In addition to that, Irons says, “You need a certain level of English language proficiency, and if your proficiency isn’t good enough, we’ll steer you towards getting help with it.”

How Long Does The Program Take?
“It depends on your skill level,” says Irons. “You write an aptitude test and conduct an interview with us – and we’re going to place you at a level. The 4 levels each take 1200 hours. If you’re at the first level it’s going to take you roughly 3 years to get through all the levels. If you come in with more skills, you’ll start at a higher level.”

“We’ll give you at least one week’s notice before your 2 day safety and orientation. Then we will dispatch you out for work.”

How Does The Program Work?
While you are working, you come in for class-work 1 day a week for just under a year, to work on skills like conduit bending, blueprint reading and installation techniques.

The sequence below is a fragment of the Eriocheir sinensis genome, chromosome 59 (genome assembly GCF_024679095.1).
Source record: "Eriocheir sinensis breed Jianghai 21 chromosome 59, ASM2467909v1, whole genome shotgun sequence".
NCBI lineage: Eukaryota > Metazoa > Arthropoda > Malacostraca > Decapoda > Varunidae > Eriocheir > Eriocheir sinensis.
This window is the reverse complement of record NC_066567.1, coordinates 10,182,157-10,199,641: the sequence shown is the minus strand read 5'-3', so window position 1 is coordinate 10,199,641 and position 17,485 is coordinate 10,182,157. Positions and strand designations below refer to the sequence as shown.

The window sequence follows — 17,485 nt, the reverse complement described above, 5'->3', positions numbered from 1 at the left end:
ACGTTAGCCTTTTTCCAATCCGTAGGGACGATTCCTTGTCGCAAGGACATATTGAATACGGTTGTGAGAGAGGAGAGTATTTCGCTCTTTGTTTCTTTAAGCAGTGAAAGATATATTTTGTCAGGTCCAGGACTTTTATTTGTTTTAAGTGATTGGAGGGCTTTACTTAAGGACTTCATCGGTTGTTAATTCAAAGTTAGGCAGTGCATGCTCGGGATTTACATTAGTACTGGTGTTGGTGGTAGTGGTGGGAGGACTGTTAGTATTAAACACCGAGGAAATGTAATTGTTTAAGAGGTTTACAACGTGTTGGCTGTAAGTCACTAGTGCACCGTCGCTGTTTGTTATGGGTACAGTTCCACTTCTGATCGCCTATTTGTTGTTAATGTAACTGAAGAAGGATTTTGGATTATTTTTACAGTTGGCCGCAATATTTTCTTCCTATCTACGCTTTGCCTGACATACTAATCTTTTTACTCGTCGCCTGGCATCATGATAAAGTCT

“We train the workers at a very high standard rivaling anyone else in the industry,” says Irons, “and we’ve seen some real talent coming in. In the IBEW Local 353 our Certificate of Qualification (C of Q) exam passing mark was 70 percent, which was above the Provincial standard. Our standard was the benchmark for an Inter-Provincial (Red Seal) C of Q, but has since become the industry and Government standard for the exam. The Red Seal endorsement opens the doors for mobility across the country.

“We want you to succeed, but you have to put forth the effort to succeed – we’re not going to rubber stamp people. People know that coming in – they come to us because they want to be the best and we will assist in any way we can.”